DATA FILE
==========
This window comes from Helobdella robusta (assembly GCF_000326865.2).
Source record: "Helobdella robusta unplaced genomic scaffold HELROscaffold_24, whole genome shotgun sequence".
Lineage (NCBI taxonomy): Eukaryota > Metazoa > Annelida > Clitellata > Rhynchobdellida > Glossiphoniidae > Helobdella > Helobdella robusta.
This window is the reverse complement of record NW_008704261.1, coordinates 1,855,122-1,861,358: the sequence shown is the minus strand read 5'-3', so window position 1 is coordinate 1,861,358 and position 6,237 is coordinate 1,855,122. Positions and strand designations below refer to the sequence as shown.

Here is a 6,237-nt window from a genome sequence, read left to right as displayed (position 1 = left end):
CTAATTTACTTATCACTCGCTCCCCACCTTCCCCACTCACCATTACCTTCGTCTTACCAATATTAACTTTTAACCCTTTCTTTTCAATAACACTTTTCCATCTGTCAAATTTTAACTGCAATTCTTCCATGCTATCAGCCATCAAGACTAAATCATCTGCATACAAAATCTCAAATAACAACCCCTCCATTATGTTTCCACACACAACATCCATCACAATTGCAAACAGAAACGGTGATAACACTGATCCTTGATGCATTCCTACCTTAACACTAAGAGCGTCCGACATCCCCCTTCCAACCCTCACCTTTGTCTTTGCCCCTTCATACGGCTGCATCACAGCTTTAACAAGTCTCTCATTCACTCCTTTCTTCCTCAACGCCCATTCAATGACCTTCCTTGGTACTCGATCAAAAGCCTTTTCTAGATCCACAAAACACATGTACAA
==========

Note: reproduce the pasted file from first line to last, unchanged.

This window comes from Helobdella robusta (assembly GCF_000326865.2).
Source record: "Helobdella robusta unplaced genomic scaffold HELROscaffold_24, whole genome shotgun sequence".
Lineage (NCBI taxonomy): Eukaryota > Metazoa > Annelida > Clitellata > Rhynchobdellida > Glossiphoniidae > Helobdella > Helobdella robusta.
This window is the reverse complement of record NW_008704261.1, coordinates 1,855,122-1,861,358: the sequence shown is the minus strand read 5'-3', so window position 1 is coordinate 1,861,358 and position 6,237 is coordinate 1,855,122. Positions and strand designations below refer to the sequence as shown.

Here is a 6,237-nt window from a genome sequence, read left to right as displayed (position 1 = left end):
CTAATTTACTTATCACTCGCTCCCCACCTTCCCCACTCACCATTACCTTCGTCTTACCAATATTAACTTTTAACCCTTTCTTTTCAATAACACTTTTCCATCTGTCAAATTTTAACTGCAATTCTTCCATGCTATCAGCCATCAAGACTAAATCATCTGCATACAAAATCTCAAATAACAACCCCTCCATTATGTTTCCACACACAACATCCATCACAATTGCAAACAGAAACGGTGATAACACTGATCCTTGATGCATTCCTACCTTAACACTAAGAGCGTCCGACATCCCCCTTCCAACCCTCACCTTTGTCTTTGCCCCTTCATACGGCTGCATCACAGCTTTAACAAGTCTCTCATTCACTCCTTTCTTCCTCAACGCCCATTCAATGACCTTCCTTGGTACTCGATCAAAAGCCTTTTCTAGATCCACAAAACACATGTACAA